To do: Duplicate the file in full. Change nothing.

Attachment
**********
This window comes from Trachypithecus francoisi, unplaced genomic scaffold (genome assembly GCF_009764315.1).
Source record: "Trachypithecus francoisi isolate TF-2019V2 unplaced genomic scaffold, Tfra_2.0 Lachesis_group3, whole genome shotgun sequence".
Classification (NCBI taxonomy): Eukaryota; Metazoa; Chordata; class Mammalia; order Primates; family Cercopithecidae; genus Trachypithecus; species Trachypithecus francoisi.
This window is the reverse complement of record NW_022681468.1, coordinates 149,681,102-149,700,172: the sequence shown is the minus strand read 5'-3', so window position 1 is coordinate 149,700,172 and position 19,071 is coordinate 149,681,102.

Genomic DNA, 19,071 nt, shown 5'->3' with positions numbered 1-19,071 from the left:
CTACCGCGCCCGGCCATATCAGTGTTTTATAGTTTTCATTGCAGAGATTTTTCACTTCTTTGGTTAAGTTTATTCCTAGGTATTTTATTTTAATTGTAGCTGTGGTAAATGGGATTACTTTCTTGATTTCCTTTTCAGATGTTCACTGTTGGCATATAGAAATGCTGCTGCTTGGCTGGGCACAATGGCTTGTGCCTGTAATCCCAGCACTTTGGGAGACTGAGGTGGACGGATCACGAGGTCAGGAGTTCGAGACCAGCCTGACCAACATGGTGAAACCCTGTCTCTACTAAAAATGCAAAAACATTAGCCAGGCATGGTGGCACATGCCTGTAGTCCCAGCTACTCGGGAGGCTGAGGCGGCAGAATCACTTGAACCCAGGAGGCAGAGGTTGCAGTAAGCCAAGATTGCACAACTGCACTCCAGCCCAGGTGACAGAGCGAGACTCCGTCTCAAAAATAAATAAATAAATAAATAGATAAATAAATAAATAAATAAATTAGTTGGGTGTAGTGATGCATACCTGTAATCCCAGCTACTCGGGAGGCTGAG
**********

This window comes from Trachypithecus francoisi, unplaced genomic scaffold (genome assembly GCF_009764315.1).
Source record: "Trachypithecus francoisi isolate TF-2019V2 unplaced genomic scaffold, Tfra_2.0 Lachesis_group3, whole genome shotgun sequence".
Classification (NCBI taxonomy): Eukaryota; Metazoa; Chordata; class Mammalia; order Primates; family Cercopithecidae; genus Trachypithecus; species Trachypithecus francoisi.
This window is the reverse complement of record NW_022681468.1, coordinates 149,681,102-149,700,172: the sequence shown is the minus strand read 5'-3', so window position 1 is coordinate 149,700,172 and position 19,071 is coordinate 149,681,102.

Genomic DNA, 19,071 nt, shown 5'->3' with positions numbered 1-19,071 from the left:
CTACCGCGCCCGGCCATATCAGTGTTTTATAGTTTTCATTGCAGAGATTTTTCACTTCTTTGGTTAAGTTTATTCCTAGGTATTTTATTTTAATTGTAGCTGTGGTAAATGGGATTACTTTCTTGATTTCCTTTTCAGATGTTCACTGTTGGCATATAGAAATGCTGCTGCTTGGCTGGGCACAATGGCTTGTGCCTGTAATCCCAGCACTTTGGGAGACTGAGGTGGACGGATCACGAGGTCAGGAGTTCGAGACCAGCCTGACCAACATGGTGAAACCCTGTCTCTACTAAAAATGCAAAAACATTAGCCAGGCATGGTGGCACATGCCTGTAGTCCCAGCTACTCGGGAGGCTGAGGCGGCAGAATCACTTGAACCCAGGAGGCAGAGGTTGCAGTAAGCCAAGATTGCACAACTGCACTCCAGCCCAGGTGACAGAGCGAGACTCCGTCTCAAAAATAAATAAATAAATAAATAGATAAATAAATAAATAAATAAATTAGTTGGGTGTAGTGATGCATACCTGTAATCCCAGCTACTCGGGAGGCTGAG